Catching part of Tom Brokaw's farewell telecast on NBC's "Nightly News" yesterday, we couldn't help shaking our heads. Not over the end of a broadcast era, but how Brokaw, the multi-millionaire news reader for General Electric, played the role of weak-kneed Establishment cog to the end. Specifically, his reporting on the U.S.-led debacle in Iraq Wednesday night was laced with such shrieking timidity it made our jaws drop. One day after the curtain came down on the deadliest month in the war -- the 30-day span of November that claimed the lives of approximately 136 American troops as well as robbed the U.S. Treasury of $6 billion -- Brokaw told NBC viewers, "As for what's going on in Iraq right now, as always, it's a mixed message." Huh?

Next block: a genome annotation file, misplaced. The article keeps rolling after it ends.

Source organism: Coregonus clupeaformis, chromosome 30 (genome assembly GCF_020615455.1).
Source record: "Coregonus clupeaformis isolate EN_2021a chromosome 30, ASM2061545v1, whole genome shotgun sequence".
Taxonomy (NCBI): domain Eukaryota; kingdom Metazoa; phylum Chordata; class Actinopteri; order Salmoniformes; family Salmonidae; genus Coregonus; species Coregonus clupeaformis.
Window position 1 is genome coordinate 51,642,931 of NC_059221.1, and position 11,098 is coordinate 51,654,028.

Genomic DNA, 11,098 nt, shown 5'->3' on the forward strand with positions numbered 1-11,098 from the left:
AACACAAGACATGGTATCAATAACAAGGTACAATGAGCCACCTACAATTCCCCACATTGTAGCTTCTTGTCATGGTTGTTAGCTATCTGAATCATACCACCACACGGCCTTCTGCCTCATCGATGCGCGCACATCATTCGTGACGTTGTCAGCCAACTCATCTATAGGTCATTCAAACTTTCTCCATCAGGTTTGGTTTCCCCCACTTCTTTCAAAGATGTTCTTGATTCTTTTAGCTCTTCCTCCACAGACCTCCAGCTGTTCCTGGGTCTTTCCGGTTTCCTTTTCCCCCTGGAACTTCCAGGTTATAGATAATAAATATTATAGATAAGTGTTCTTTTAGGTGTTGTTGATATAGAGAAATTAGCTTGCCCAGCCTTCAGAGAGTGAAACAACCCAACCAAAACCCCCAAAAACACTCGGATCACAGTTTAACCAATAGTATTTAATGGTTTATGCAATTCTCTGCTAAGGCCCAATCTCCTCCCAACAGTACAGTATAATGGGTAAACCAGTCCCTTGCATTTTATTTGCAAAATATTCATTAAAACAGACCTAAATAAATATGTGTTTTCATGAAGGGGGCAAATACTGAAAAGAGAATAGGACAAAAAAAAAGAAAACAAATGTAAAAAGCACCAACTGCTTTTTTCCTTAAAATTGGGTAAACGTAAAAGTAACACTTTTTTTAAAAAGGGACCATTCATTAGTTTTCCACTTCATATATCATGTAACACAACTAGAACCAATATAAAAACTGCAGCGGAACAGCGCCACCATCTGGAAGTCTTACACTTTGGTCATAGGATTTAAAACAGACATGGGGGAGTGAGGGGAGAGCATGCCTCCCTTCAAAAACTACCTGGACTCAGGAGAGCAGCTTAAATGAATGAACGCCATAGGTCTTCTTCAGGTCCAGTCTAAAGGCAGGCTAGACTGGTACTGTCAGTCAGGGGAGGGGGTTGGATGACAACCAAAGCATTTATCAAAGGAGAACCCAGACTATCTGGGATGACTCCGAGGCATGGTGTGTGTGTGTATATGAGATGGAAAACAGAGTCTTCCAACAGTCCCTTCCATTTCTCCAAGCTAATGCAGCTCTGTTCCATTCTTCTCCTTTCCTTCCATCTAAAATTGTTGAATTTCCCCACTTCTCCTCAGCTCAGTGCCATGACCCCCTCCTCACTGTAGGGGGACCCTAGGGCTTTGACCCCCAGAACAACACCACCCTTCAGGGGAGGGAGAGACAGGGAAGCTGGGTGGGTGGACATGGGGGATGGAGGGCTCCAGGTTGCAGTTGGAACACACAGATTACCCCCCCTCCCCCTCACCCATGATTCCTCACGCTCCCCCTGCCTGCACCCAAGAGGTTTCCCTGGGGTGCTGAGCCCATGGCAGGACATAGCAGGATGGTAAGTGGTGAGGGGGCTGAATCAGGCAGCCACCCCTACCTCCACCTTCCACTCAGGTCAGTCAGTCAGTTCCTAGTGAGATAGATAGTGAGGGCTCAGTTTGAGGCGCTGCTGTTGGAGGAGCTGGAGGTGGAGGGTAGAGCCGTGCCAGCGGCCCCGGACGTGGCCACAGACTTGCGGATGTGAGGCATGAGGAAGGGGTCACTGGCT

His not-so-bad assessment came just moments after NBC detailed how the Pentagon was scrambling to call up an additional 12,000 troops in what can only be described as a desperate attempt to manufacture some semblance of security before the planned January elections for a country that has transformed itself into a terrorist hotbed. Also, Brokaw's hopeful "mixed messages" comment prefaced an NBC report on how some residents of the bombed out city of Fallujah were trickling back home where they would likely live in refugee camps, be finger-printed, have their retinas scanned by the U.S. military, and told they'd be shot by Marines if they broke curfew.
The occupation, let alone the supposed reconstruction, of Iraq has been a failure, more than 1,200 Americans are dead, tens of thousands of Iraqis have perished, the insurgence continues to multiply, portions of the country remain in tatters nearly two years after the U.S. invasion, while the nearby Middle East -- which was supposed to be transformed by Bush's war of liberation -- suffers through its darkest, deadliest time in decades. Yet Brokaw, well aware of the facts, sticks to the polite, GOP-friendly Beltway spin that tip toes around the truth and pretends that with Saddam Hussein in jail the Iraq war glass remains half-full. What a sad way to end a journalism career.